Kids bikes are high on the list of big ticket purchases for Christmas gifts.
But choosing the right bike is a big deal.
Not only is it a major financial outlay, but the first bike you choose can be the difference between your child learning to ride easily or finding it really difficult.
In this first of two posts on how to choose a first bike for your child, we focus on our experiences with balance bikes.
Why Buy a Balance Bike?
Balance bikes have proven a great way to get our girls up and cycling, because learning to balance is such a major part of learning to ride. Both girls went straight from a balance bike they had ridden since they were 2 to a pedal bike completely bypassing stabilishers before they were 5.
In both cases, they could ride their pedal bikes within minutes of getting on them … and then they were off, enjoying the freedom of two wheels without stabilisers to slow down the process.
Having seen so many of our girls friends still struggling to learn to ride at 6 or 7, we’re so glad we opted for balance bikes early on. If you didn’t, our bike club actually recommends you take the pedals off your kid’s first pedal bike and get them to use it as a balance bike rather than give them stabilisers.
How to Choose a Balance Bike?
As people have seen the amazing success of balance bikes … several 3 year olds we know are already on pedal bikes having had them … more and more have come on the market. But they are unfortunately not all as good as each other so use this list to check them out …
- Cushioned saddles help stop sore undercarriages. Hard plastic ones don’t.
- U-shaped saddles are great for helping kids stay on.
2. Saddle position
- Minimum saddle height should be around 1″ to 1.5″ less than a child’s inseam.
- Go for an adjustable saddle.
- Look for seats that are farther back on the bike frame, this enables a child to naturally lean forward as they run. The greater the body angle, the lower the centre of gravity, the better they balance.
3. Bike weight
- Go for a lightweight frame, it’s easier for a child to move around and easier for you to carry when they’ve had enough! Aluminium frames tend to be lightest.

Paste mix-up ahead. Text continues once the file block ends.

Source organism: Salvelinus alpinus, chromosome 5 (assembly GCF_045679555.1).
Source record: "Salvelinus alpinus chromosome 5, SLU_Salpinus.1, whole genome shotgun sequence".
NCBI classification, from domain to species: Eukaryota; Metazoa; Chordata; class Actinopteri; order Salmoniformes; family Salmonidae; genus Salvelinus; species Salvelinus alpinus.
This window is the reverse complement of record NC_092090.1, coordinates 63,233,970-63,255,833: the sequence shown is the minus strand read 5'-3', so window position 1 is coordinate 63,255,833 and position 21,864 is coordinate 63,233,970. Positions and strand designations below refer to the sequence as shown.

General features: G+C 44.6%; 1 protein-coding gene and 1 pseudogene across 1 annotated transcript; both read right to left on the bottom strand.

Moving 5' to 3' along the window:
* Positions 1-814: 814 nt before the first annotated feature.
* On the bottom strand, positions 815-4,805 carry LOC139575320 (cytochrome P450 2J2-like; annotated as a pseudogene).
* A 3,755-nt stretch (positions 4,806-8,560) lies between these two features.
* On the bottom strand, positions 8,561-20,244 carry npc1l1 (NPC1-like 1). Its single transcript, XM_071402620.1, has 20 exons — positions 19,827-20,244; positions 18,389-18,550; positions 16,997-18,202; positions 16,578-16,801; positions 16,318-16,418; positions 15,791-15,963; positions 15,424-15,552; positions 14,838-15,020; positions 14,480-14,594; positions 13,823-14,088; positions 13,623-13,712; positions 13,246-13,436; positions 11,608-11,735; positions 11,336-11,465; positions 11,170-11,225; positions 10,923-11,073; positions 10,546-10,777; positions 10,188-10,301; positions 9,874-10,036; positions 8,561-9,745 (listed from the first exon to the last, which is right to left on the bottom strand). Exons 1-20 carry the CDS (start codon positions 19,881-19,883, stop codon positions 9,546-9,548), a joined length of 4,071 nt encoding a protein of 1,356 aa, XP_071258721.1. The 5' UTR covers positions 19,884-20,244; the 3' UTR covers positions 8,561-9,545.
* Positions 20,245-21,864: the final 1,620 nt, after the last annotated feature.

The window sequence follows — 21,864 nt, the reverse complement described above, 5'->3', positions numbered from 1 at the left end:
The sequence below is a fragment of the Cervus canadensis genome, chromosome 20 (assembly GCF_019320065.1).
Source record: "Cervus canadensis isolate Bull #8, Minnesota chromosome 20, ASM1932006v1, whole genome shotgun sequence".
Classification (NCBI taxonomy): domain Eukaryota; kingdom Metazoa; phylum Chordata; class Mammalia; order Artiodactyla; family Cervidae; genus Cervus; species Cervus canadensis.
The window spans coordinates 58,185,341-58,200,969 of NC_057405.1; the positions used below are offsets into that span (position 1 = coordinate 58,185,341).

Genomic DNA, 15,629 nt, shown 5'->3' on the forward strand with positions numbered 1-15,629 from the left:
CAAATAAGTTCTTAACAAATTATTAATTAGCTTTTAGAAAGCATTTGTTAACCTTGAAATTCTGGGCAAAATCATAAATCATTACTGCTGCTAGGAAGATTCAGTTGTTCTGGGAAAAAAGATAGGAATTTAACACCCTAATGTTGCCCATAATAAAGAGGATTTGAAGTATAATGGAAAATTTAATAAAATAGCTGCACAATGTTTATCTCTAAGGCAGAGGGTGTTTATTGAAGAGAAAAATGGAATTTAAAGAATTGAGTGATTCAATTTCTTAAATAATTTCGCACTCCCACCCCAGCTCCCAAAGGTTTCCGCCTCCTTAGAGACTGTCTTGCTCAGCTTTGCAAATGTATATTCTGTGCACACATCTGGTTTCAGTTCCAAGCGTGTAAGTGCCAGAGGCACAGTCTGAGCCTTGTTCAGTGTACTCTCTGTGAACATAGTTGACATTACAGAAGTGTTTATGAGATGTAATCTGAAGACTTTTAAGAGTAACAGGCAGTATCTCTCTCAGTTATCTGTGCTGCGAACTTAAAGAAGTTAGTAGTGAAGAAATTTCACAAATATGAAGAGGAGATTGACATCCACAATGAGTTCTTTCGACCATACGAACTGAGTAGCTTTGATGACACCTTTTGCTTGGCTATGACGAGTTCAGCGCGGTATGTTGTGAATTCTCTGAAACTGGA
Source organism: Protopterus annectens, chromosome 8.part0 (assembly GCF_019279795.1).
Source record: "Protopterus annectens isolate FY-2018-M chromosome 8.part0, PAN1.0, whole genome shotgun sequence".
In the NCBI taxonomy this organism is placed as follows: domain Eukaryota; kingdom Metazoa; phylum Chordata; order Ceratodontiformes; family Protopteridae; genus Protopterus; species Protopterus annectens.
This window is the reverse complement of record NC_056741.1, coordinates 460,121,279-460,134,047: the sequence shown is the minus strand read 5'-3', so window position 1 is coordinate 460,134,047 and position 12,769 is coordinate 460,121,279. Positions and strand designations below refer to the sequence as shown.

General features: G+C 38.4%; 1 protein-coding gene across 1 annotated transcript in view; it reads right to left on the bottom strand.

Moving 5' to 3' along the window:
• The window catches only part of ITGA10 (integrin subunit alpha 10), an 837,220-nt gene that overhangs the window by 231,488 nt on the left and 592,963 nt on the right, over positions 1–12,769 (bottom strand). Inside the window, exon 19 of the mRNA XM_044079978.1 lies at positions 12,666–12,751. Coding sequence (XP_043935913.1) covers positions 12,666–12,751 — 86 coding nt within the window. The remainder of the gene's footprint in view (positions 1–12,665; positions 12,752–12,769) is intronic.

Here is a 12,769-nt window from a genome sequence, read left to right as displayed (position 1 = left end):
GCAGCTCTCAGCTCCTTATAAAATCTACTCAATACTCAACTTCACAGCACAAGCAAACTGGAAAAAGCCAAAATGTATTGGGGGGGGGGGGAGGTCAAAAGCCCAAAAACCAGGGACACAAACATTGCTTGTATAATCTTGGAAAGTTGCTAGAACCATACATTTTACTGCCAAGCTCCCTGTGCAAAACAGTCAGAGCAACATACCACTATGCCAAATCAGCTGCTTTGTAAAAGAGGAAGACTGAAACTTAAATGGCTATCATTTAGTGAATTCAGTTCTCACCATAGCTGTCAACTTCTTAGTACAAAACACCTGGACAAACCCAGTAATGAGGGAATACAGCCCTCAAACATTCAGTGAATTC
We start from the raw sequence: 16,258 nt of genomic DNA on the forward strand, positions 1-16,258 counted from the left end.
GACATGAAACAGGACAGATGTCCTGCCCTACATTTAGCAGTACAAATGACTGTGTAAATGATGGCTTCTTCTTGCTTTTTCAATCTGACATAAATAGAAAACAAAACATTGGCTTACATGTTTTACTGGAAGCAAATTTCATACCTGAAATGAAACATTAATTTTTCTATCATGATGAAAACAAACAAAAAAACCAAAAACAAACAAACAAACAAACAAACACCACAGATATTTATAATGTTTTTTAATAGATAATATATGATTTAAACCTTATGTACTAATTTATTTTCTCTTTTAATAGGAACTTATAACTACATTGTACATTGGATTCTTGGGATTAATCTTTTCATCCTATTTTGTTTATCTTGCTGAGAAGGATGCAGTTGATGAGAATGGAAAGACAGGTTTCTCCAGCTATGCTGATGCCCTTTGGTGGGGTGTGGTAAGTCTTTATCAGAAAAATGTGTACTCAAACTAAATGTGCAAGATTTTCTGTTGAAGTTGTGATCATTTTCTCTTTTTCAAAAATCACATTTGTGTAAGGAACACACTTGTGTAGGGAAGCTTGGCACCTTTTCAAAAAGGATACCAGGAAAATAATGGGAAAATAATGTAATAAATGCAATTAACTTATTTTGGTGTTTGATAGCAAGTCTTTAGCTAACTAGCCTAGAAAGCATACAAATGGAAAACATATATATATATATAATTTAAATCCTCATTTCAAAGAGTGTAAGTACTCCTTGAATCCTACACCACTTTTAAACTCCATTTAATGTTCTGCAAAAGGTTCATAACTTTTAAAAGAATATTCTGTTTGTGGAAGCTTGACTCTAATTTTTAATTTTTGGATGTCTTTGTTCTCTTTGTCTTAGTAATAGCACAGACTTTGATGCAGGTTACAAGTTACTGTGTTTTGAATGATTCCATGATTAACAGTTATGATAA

- Foam tyres – puncture proof, but traction isn’t great, bumpy ride.
- Solid rubber tyres – puncture proof and give more traction.
- Air tyres – most comfortable ride, but need pumping and can puncture.
- Toddler and preschooler hands aren’t ready for using brakes, so don’t bother. Kids quickly learn to use their feet to stop their bike.
6. Handlebar grips
- A rubber grip with a knob at the end protects small hands from hitting the ground or scraping up against walls and other hazards.
- Adjustable handlebars are a great option.
Our Favourite Balance Bikes
Strider Balance Bike
Our first purchase for M was a pink Strider balance bike (UK). Designed by a dirt biker enthusiast, Strider bikes look super cool. The Strider ST-4 has got a light-weight steel tube frame and foam tyres.
M found riding her Strider really easy and it didn’t take long for her to be whizzing care-free around the park on it.
Any downsides? Just one – as with a lot of balance bikes, the seat could have been softer, as she sometimes complained of a sore undercarriage!
Micro Balance Bike
And have to say that we’ve absolutely loved it!
After just a few weeks F was whizzing around the park at unbelievable speed … and very soon got the idea of lifting her feet to genuinely balance for 50 metres at a time.
She loved twisting and turning to keep up speed and balance … all absolutely essential skills for a big bike that you can’t practice with stabilisers.
The Micro bike isn’t the cheapest but we have certainly had our money’s worth and as they are so well built they really keep their value if you want to sell it later.
Other Balance Bikes to Check Out
I do hope you found this helpful and if your kids are ready to move up to a big bike do check out our tips on how to choose a great first pedal bikes.
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